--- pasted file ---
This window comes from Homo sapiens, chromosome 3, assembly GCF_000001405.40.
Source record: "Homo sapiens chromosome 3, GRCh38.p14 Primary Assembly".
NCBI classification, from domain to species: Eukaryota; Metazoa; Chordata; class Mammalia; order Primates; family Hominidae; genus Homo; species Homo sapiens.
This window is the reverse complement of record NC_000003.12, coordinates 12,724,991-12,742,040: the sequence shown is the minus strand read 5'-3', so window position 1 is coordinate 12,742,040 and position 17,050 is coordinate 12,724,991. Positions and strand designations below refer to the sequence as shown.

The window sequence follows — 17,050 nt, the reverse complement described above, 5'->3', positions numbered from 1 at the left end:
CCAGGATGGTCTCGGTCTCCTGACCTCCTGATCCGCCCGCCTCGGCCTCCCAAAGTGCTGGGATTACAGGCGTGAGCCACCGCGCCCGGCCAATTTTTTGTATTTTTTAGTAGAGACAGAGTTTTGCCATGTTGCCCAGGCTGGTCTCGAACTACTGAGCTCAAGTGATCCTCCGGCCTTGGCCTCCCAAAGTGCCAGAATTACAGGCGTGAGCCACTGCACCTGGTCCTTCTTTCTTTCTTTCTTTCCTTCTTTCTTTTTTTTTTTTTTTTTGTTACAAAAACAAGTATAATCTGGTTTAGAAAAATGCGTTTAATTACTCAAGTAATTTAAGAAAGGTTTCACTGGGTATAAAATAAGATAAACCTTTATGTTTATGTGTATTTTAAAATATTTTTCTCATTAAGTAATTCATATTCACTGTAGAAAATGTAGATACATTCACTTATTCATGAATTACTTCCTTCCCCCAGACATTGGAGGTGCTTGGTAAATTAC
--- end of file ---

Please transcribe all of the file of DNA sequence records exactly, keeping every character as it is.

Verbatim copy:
This window comes from Homo sapiens, chromosome 3, assembly GCF_000001405.40.
Source record: "Homo sapiens chromosome 3, GRCh38.p14 Primary Assembly".
NCBI classification, from domain to species: Eukaryota; Metazoa; Chordata; class Mammalia; order Primates; family Hominidae; genus Homo; species Homo sapiens.
This window is the reverse complement of record NC_000003.12, coordinates 12,724,991-12,742,040: the sequence shown is the minus strand read 5'-3', so window position 1 is coordinate 12,742,040 and position 17,050 is coordinate 12,724,991. Positions and strand designations below refer to the sequence as shown.

The window sequence follows — 17,050 nt, the reverse complement described above, 5'->3', positions numbered from 1 at the left end:
CCAGGATGGTCTCGGTCTCCTGACCTCCTGATCCGCCCGCCTCGGCCTCCCAAAGTGCTGGGATTACAGGCGTGAGCCACCGCGCCCGGCCAATTTTTTGTATTTTTTAGTAGAGACAGAGTTTTGCCATGTTGCCCAGGCTGGTCTCGAACTACTGAGCTCAAGTGATCCTCCGGCCTTGGCCTCCCAAAGTGCCAGAATTACAGGCGTGAGCCACTGCACCTGGTCCTTCTTTCTTTCTTTCTTTCCTTCTTTCTTTTTTTTTTTTTTTTTGTTACAAAAACAAGTATAATCTGGTTTAGAAAAATGCGTTTAATTACTCAAGTAATTTAAGAAAGGTTTCACTGGGTATAAAATAAGATAAACCTTTATGTTTATGTGTATTTTAAAATATTTTTCTCATTAAGTAATTCATATTCACTGTAGAAAATGTAGATACATTCACTTATTCATGAATTACTTCCTTCCCCCAGACATTGGAGGTGCTTGGTAAATTAC